Nicholas first thought about applying for QC when he began to find himself frequently upagainst QCs. He therefore looked into the silk application process and was pleased to seethat assessments from foreign jurisdictions and courts like those of the EU Institutions wereadmissible. Nicholas said that the QC appointment process was so much better than the old‘tap on the shoulder’ system which it had replaced and which had lost much credibility in theperiod before it was suspended. The new process was more transparent and objective,although also extremely demanding. Nicholas had also noted that the operation of the QCcompetition had become more open to people with unusual practices, notably in terms of therange of eligible assessors. The possibility to rely on assessments from judges in theEuropean Courts was indispensable for his application.

The application process was formidable. Nicholas had no difficulty in identifying twelvecases that met the scheme’s definition of substantial, but he would have appreciated a littlebit more space on the application form to describe them, given that his practice was out ofthe mainstream. You needed to be careful to ensure every word used advances yourapplication, he said. Having the necessary cases of substance provided invaluable readacross to the ‘understanding and using the law’ competency. Similarly it was not difficult tofind the evidence for written advocacy, as the EU judicial system relies heavily on writtensubmissions. However, convincing the QC Selection Panel that his oral advocacy met thecriteria for excellence in the higher courts of England and Wales was more of a challenge,which he was able to meet by emphasising the importance placed by the EU Courts at oralhearings on putting questions to the parties.

Working in the EU institutions, in Nicholas’s experience, tended to be of a much morecollaborative nature than working in chambers. This meant that he was well placed toprovide the necessary evidence which the Selection Panel sought as regards the ‘workingwith others’ competency. Similarly, working with colleagues from 27 other member statesmeant that Nicholas had made diversity (another competency) “part-and-parcel” of hisapproach to work. So much so in fact that he “had to stand back” and distil for the Panel notjust his views and knowledge on the subject but also what he had proactively done to valueand encourage diversity. In contrast, Nicholas felt that working in chambers with similarpeople, although a “comfortable” environment (“people understood your jokes”) couldperhaps militate against dealing with and valuing difference.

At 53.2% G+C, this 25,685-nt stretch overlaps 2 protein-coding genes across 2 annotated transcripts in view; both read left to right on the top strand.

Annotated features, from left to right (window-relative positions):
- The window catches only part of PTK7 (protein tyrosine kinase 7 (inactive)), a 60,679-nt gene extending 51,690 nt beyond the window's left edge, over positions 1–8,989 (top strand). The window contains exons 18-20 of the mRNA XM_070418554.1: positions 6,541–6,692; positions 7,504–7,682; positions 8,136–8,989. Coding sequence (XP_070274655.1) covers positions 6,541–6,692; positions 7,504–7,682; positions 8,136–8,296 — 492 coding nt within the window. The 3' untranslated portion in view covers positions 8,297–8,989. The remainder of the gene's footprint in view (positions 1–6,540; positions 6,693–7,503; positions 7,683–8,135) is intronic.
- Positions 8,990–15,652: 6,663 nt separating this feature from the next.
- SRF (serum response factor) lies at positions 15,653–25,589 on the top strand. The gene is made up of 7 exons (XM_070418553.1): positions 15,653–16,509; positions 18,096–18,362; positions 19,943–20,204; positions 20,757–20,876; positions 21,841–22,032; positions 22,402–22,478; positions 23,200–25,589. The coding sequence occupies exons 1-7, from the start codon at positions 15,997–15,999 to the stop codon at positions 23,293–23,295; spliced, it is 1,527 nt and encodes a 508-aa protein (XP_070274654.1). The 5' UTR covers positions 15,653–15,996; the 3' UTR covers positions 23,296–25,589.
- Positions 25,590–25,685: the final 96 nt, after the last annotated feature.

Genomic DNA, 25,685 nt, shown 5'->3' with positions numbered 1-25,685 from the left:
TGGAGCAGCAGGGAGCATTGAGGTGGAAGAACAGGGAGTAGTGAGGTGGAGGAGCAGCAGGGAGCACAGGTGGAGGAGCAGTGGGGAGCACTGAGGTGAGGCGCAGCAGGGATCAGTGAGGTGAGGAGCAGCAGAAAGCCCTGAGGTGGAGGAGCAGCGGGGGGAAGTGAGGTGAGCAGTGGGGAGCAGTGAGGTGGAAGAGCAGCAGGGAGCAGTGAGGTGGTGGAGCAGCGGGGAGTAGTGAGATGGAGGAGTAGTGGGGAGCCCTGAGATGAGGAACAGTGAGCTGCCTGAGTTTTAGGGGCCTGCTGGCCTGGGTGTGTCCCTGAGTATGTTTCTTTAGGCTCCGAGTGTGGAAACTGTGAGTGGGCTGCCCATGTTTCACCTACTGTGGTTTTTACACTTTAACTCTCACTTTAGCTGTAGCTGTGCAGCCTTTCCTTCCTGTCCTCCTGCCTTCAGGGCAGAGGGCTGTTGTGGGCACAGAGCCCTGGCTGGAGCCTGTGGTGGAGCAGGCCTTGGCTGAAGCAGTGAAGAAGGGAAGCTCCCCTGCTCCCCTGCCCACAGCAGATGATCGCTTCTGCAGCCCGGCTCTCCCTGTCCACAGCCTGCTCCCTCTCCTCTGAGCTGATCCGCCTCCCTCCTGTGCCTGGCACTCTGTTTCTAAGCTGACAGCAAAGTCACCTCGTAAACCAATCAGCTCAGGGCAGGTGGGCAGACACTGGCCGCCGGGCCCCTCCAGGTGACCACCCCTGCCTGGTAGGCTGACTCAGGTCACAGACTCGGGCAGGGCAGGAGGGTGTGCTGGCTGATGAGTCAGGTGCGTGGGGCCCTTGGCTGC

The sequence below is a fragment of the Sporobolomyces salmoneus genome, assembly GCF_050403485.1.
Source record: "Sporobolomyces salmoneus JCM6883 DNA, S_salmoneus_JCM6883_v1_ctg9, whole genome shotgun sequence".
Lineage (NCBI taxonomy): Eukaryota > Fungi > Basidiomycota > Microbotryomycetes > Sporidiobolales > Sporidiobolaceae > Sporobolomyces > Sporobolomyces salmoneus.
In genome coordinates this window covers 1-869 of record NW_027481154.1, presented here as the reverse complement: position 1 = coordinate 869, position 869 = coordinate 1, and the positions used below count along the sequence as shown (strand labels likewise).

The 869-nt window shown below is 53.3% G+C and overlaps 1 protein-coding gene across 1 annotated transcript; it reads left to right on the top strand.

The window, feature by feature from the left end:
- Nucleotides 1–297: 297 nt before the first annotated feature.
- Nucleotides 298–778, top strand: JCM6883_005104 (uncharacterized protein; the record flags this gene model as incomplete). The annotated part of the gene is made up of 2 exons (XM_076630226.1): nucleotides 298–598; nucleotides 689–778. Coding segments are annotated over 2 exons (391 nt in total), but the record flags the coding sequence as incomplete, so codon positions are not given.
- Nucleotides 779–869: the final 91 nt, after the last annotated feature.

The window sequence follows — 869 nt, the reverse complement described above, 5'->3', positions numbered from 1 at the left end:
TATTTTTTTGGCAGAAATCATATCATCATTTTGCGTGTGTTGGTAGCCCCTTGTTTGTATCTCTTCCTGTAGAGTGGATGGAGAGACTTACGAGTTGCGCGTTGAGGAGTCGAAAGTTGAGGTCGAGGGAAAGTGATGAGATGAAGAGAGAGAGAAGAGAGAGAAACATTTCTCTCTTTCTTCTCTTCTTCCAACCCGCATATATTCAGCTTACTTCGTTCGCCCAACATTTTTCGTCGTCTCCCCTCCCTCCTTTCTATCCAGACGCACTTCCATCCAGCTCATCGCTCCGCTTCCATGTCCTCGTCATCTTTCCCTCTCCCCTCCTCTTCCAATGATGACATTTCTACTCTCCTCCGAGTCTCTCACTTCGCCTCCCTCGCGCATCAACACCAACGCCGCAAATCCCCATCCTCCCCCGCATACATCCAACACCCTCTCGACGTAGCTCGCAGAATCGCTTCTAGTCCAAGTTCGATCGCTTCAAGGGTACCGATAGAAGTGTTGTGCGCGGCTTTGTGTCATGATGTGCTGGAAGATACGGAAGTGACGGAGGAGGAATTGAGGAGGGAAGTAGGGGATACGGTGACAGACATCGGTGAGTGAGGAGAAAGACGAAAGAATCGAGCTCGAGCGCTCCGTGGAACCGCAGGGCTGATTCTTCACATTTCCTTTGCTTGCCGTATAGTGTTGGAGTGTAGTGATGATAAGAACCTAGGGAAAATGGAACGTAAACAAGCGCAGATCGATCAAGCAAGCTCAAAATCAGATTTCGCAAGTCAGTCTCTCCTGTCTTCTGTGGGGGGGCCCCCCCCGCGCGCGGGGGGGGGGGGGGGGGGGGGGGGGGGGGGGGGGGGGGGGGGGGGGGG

As regards his preparation for the silk interview, Nicholas said that he had had the benefit ofhaving had other competency-based interviews during his career in the EU. But he stillneeded to focus fully on the competencies, and in the build-up to his interview he had gonecarefully over his application form to crystallise the aspects of his cases which demonstratedthe competencies. The interview was fairly short (no longer than 40 minutes) which meantthat not every aspect could be tested. In his interview, for example, there was little timedevoted to questions on the ‘understanding and using the law’ competency. He said that discussion flowed naturally from talking about his cases to, for example, working with others.The interviewers were skilled at drawing him out with probing questions. He considered thathe was given a fair hearing, although he would not go so far as some applicants whoclaimed to have “enjoyed” it! He did feel that – despite the guidance for applicantsemphasising that the interview was not in itself determinative of the outcome of theapplication – a great deal did hang on the interview. Nicholas appreciated the openingquestion about current cases, which eased him into the interview and gave the opportunity toupdate the interviewers on his practice.

Finally, asked what the QC ‘badge’ meant to Nicholas, he said that he was delighted for theCommission Legal Service that one of its own had been recognised with this prestigiousaccolade. On a personal level, Nicholas said that he finds he is sought out more bycolleagues working on other areas of EU law, wanting him to “moonlight” for them!